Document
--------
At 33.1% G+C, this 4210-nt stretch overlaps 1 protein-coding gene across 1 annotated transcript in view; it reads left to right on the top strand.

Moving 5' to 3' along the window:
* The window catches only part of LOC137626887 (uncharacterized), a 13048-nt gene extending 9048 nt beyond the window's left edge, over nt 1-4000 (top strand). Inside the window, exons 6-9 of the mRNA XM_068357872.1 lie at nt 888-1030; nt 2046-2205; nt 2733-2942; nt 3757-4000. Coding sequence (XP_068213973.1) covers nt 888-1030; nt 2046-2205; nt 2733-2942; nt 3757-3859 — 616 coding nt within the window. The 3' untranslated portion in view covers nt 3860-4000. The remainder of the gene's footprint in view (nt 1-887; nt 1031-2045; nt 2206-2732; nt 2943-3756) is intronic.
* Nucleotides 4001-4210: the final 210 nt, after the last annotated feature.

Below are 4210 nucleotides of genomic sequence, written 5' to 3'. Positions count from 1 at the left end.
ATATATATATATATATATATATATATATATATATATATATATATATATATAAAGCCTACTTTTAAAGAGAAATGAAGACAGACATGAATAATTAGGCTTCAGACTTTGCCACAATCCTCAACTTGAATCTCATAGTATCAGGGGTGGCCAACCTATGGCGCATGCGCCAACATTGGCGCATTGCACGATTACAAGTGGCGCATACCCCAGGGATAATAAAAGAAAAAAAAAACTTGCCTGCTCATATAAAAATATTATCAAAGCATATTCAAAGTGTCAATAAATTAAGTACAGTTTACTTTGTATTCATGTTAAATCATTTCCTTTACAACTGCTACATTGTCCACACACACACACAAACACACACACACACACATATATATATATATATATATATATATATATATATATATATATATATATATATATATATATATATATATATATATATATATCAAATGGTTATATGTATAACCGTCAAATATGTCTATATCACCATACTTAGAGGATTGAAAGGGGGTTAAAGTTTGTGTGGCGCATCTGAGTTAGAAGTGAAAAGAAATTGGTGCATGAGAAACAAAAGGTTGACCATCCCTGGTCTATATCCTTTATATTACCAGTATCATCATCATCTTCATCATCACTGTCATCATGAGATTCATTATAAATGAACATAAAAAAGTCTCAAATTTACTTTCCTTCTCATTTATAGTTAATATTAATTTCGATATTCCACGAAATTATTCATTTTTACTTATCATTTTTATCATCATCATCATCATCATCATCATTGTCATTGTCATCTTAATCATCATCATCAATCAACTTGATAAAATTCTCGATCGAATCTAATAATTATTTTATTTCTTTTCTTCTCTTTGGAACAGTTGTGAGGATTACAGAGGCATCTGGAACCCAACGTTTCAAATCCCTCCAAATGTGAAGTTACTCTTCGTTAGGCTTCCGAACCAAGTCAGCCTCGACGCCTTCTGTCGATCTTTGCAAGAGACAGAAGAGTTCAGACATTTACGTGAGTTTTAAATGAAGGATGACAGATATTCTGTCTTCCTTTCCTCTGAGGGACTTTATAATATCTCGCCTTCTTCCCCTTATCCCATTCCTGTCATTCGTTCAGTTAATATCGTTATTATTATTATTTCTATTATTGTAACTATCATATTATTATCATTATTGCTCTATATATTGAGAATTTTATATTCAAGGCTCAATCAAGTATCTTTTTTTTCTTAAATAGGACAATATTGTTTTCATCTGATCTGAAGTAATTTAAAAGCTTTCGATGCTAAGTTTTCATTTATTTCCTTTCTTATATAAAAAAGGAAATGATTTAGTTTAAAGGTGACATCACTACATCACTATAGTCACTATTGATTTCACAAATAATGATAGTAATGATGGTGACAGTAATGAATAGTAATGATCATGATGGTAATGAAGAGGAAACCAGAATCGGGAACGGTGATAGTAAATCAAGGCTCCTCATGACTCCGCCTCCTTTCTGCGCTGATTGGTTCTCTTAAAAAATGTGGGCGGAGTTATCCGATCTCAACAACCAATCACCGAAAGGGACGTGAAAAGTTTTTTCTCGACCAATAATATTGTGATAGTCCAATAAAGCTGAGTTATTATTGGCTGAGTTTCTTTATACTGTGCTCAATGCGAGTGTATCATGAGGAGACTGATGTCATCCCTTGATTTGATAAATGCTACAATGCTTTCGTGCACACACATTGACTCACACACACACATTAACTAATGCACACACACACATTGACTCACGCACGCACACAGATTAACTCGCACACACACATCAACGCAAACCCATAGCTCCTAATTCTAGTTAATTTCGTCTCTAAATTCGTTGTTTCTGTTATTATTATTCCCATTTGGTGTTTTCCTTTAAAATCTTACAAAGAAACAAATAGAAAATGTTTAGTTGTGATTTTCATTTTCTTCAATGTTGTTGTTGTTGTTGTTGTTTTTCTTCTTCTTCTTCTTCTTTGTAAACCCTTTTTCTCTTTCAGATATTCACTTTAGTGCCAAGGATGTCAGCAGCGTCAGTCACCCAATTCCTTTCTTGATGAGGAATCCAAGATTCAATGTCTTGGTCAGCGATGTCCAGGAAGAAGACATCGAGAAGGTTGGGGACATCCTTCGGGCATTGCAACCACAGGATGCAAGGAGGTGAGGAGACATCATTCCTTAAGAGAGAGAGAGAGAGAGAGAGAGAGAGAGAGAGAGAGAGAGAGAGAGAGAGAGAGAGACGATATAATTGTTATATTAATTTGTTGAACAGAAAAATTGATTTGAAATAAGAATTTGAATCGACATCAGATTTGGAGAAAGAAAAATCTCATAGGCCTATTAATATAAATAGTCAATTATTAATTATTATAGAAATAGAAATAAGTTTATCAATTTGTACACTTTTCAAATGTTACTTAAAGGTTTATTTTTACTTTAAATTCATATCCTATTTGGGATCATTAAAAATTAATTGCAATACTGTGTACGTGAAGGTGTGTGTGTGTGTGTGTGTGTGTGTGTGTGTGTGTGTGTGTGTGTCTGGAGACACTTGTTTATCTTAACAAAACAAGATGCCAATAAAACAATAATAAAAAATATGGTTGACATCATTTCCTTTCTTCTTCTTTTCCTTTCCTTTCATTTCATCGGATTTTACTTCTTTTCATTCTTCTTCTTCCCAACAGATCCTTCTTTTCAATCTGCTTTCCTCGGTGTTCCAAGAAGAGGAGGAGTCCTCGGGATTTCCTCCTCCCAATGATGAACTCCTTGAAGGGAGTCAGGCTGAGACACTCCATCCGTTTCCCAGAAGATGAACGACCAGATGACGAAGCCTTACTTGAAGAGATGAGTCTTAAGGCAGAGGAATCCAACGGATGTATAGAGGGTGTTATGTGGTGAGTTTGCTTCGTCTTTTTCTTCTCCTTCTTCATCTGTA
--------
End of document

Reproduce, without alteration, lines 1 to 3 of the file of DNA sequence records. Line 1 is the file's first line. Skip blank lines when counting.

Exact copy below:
At 33.1% G+C, this 4210-nt stretch overlaps 1 protein-coding gene across 1 annotated transcript in view; it reads left to right on the top strand.

Moving 5' to 3' along the window:
* The window catches only part of LOC137626887 (uncharacterized), a 13048-nt gene extending 9048 nt beyond the window's left edge, over nt 1-4000 (top strand). Inside the window, exons 6-9 of the mRNA XM_068357872.1 lie at nt 888-1030; nt 2046-2205; nt 2733-2942; nt 3757-4000. Coding sequence (XP_068213973.1) covers nt 888-1030; nt 2046-2205; nt 2733-2942; nt 3757-3859 — 616 coding nt within the window. The 3' untranslated portion in view covers nt 3860-4000. The remainder of the gene's footprint in view (nt 1-887; nt 1031-2045; nt 2206-2732; nt 2943-3756) is intronic.